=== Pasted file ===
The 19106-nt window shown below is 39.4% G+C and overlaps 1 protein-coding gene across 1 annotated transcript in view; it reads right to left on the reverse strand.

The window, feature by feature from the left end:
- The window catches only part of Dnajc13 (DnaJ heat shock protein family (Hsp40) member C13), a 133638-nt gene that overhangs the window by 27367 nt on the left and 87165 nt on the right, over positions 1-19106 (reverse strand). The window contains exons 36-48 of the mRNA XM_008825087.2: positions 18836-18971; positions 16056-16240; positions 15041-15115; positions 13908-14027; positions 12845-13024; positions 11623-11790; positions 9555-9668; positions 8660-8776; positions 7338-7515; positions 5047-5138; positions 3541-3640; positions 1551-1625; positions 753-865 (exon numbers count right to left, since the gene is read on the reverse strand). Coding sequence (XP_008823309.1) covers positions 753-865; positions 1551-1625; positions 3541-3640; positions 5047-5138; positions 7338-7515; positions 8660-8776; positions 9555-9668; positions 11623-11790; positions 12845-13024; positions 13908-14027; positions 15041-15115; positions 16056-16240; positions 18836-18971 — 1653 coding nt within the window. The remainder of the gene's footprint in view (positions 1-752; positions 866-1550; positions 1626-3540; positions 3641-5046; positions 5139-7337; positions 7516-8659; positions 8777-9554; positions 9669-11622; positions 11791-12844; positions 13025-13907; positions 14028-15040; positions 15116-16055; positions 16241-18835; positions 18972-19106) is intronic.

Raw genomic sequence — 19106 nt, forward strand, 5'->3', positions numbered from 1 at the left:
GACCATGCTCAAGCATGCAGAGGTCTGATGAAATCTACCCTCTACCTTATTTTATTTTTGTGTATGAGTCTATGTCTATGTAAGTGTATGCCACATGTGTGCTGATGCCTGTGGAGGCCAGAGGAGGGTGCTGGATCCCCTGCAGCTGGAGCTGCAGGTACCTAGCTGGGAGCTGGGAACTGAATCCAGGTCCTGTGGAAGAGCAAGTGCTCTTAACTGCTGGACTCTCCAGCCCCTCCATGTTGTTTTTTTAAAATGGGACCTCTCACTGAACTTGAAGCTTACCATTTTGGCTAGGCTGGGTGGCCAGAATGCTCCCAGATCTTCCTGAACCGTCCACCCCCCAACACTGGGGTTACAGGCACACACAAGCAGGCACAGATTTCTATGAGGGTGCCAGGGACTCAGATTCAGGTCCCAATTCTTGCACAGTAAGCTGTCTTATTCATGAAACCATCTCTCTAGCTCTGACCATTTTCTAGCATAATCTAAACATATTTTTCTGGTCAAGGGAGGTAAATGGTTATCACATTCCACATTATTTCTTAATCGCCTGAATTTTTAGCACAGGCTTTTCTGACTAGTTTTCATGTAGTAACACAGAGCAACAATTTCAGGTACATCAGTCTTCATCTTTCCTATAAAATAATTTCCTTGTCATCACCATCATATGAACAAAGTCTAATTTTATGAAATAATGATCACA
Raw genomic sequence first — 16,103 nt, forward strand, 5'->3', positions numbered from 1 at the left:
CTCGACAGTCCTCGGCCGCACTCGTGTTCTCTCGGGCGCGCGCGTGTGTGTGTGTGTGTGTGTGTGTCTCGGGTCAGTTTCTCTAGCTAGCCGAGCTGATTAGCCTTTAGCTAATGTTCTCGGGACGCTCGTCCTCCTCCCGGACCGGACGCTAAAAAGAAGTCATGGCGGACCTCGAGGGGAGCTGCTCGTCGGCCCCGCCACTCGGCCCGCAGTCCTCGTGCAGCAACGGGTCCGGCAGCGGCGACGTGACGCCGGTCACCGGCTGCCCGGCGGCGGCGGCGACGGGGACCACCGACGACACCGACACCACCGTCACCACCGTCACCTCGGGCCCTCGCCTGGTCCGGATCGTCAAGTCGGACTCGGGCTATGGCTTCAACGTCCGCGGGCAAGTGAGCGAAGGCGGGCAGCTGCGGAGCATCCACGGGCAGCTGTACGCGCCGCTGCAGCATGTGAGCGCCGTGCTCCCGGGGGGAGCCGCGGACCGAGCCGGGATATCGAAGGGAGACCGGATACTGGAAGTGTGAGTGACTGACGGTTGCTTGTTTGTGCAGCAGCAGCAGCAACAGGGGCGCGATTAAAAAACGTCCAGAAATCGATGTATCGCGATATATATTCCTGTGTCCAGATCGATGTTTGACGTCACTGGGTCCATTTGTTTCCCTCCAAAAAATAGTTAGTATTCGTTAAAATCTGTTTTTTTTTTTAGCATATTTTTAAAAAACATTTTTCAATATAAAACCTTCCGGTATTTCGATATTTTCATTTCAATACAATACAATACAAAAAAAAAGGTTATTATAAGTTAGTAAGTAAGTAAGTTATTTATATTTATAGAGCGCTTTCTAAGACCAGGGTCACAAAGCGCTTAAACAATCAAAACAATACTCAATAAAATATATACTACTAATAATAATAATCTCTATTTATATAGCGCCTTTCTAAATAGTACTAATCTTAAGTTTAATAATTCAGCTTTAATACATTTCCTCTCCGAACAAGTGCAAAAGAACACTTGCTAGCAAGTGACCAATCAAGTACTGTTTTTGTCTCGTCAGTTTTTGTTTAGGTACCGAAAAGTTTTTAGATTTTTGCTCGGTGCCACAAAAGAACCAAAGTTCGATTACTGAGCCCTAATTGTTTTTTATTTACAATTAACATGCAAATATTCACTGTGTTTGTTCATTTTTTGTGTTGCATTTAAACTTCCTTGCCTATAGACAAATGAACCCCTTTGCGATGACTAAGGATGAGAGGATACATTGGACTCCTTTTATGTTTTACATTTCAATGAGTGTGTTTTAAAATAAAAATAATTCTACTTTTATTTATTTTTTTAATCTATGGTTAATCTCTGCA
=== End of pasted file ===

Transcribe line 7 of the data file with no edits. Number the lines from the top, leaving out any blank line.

CTCGACAGTCCTCGGCCGCACTCGTGTTCTCTCGGGCGCGCGCGTGTGTGTGTGTGTGTGTGTGTGTCTCGGGTCAGTTTCTCTAGCTAGCCGAGCTGATTAGCCTTTAGCTAATGTTCTCGGGACGCTCGTCCTCCTCCCGGACCGGACGCTAAAAAGAAGTCATGGCGGACCTCGAGGGGAGCTGCTCGTCGGCCCCGCCACTCGGCCCGCAGTCCTCGTGCAGCAACGGGTCCGGCAGCGGCGACGTGACGCCGGTCACCGGCTGCCCGGCGGCGGCGGCGACGGGGACCACCGACGACACCGACACCACCGTCACCACCGTCACCTCGGGCCCTCGCCTGGTCCGGATCGTCAAGTCGGACTCGGGCTATGGCTTCAACGTCCGCGGGCAAGTGAGCGAAGGCGGGCAGCTGCGGAGCATCCACGGGCAGCTGTACGCGCCGCTGCAGCATGTGAGCGCCGTGCTCCCGGGGGGAGCCGCGGACCGAGCCGGGATATCGAAGGGAGACCGGATACTGGAAGTGTGAGTGACTGACGGTTGCTTGTTTGTGCAGCAGCAGCAGCAACAGGGGCGCGATTAAAAAACGTCCAGAAATCGATGTATCGCGATATATATTCCTGTGTCCAGATCGATGTTTGACGTCACTGGGTCCATTTGTTTCCCTCCAAAAAATAGTTAGTATTCGTTAAAATCTGTTTTTTTTTTTAGCATATTTTTAAAAAACATTTTTCAATATAAAACCTTCCGGTATTTCGATATTTTCATTTCAATACAATACAATACAAAAAAAAAGGTTATTATAAGTTAGTAAGTAAGTAAGTTATTTATATTTATAGAGCGCTTTCTAAGACCAGGGTCACAAAGCGCTTAAACAATCAAAACAATACTCAATAAAATATATACTACTAATAATAATAATCTCTATTTATATAGCGCCTTTCTAAATAGTACTAATCTTAAGTTTAATAATTCAGCTTTAATACATTTCCTCTCCGAACAAGTGCAAAAGAACACTTGCTAGCAAGTGACCAATCAAGTACTGTTTTTGTCTCGTCAGTTTTTGTTTAGGTACCGAAAAGTTTTTAGATTTTTGCTCGGTGCCACAAAAGAACCAAAGTTCGATTACTGAGCCCTAATTGTTTTTTATTTACAATTAACATGCAAATATTCACTGTGTTTGTTCATTTTTTGTGTTGCATTTAAACTTCCTTGCCTATAGACAAATGAACCCCTTTGCGATGACTAAGGATGAGAGGATACATTGGACTCCTTTTATGTTTTACATTTCAATGAGTGTGTTTTAAAATAAAAATAATTCTACTTTTATTTATTTTTTTAATCTATGGTTAATCTCTGCA